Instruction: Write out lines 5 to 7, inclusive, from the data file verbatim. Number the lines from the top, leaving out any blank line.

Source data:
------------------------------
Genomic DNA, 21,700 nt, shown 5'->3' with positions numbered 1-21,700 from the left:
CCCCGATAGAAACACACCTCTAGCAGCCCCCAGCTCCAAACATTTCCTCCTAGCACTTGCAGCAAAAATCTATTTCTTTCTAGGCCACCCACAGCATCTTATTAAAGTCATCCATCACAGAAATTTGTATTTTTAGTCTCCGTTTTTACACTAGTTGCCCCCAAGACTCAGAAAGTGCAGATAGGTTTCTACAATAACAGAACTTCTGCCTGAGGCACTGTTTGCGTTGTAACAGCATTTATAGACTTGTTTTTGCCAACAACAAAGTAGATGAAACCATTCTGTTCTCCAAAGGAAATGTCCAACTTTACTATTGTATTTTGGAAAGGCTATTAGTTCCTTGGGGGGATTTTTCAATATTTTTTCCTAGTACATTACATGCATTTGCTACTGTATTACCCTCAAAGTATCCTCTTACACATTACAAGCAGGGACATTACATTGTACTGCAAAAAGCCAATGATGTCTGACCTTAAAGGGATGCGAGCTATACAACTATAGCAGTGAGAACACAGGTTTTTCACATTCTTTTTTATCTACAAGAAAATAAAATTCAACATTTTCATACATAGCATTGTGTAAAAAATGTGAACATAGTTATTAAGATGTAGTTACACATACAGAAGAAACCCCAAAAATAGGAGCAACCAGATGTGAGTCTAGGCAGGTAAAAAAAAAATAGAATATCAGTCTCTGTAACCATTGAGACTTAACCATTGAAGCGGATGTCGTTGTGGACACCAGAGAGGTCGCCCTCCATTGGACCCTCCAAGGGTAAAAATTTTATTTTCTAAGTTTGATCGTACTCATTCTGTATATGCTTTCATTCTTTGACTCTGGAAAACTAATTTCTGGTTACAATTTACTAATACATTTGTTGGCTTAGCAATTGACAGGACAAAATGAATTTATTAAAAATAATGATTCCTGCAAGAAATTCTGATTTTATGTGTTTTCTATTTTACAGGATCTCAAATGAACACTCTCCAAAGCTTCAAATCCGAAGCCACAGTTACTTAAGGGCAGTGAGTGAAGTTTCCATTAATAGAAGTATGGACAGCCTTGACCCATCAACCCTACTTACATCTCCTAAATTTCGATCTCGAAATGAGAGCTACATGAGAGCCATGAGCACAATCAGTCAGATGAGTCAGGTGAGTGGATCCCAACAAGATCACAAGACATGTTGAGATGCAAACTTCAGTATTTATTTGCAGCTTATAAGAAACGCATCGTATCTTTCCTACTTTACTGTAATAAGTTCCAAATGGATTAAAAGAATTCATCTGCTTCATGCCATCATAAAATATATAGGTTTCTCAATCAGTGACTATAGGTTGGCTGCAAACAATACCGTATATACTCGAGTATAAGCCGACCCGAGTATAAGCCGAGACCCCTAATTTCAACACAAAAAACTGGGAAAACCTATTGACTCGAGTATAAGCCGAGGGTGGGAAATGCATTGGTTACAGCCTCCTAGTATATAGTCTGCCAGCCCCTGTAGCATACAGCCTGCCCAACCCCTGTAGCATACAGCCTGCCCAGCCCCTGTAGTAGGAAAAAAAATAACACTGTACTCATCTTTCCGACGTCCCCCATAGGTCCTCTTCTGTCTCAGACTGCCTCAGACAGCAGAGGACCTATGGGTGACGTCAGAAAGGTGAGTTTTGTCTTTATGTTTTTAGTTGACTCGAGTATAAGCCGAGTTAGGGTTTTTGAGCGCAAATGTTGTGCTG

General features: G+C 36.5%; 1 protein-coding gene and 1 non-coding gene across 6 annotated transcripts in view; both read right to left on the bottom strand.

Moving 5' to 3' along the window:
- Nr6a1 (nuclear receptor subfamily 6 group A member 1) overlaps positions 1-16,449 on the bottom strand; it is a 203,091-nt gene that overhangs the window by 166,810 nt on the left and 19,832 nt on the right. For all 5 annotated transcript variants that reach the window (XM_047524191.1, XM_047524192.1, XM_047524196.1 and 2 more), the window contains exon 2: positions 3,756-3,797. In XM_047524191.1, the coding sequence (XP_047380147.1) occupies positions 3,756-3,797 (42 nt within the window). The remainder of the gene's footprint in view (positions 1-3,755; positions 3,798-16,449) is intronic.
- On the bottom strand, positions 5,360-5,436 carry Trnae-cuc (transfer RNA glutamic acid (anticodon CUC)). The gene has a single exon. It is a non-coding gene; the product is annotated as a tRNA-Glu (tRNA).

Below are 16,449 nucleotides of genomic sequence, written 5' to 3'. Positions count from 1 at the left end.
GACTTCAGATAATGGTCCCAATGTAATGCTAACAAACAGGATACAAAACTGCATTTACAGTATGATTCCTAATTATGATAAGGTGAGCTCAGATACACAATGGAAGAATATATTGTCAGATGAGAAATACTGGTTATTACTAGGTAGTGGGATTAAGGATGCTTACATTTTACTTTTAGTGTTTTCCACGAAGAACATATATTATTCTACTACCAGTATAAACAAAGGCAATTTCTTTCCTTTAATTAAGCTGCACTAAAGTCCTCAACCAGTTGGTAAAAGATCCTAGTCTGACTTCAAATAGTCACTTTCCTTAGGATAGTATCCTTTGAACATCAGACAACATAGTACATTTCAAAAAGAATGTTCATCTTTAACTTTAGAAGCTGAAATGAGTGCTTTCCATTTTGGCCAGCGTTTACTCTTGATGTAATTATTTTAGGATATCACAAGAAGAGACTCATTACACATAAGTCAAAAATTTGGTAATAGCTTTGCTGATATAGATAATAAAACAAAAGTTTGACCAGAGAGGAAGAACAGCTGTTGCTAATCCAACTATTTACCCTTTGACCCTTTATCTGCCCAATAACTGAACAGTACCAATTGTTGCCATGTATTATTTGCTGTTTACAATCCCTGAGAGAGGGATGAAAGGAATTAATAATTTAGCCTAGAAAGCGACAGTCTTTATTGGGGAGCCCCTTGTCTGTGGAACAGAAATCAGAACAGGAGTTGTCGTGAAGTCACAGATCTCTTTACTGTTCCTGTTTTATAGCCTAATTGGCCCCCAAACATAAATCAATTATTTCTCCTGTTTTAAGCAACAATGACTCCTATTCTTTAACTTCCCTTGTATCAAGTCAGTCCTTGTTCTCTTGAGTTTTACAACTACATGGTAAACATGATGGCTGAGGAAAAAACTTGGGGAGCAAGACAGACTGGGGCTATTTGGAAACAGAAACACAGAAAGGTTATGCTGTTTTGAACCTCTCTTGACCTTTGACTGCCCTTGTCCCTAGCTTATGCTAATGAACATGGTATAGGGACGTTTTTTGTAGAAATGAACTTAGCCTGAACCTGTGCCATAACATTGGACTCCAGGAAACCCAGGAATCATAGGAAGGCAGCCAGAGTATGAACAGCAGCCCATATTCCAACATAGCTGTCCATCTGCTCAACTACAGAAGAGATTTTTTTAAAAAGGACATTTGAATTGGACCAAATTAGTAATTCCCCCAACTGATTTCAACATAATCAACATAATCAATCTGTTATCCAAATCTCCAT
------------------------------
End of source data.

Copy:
- Nr6a1 (nuclear receptor subfamily 6 group A member 1) overlaps positions 1-16,449 on the bottom strand; it is a 203,091-nt gene that overhangs the window by 166,810 nt on the left and 19,832 nt on the right. For all 5 annotated transcript variants that reach the window (XM_047524191.1, XM_047524192.1, XM_047524196.1 and 2 more), the window contains exon 2: positions 3,756-3,797. In XM_047524191.1, the coding sequence (XP_047380147.1) occupies positions 3,756-3,797 (42 nt within the window). The remainder of the gene's footprint in view (positions 1-3,755; positions 3,798-16,449) is intronic.
- On the bottom strand, positions 5,360-5,436 carry Trnae-cuc (transfer RNA glutamic acid (anticodon CUC)). The gene has a single exon. It is a non-coding gene; the product is annotated as a tRNA-Glu (tRNA).

Below are 16,449 nucleotides of genomic sequence, written 5' to 3'. Positions count from 1 at the left end.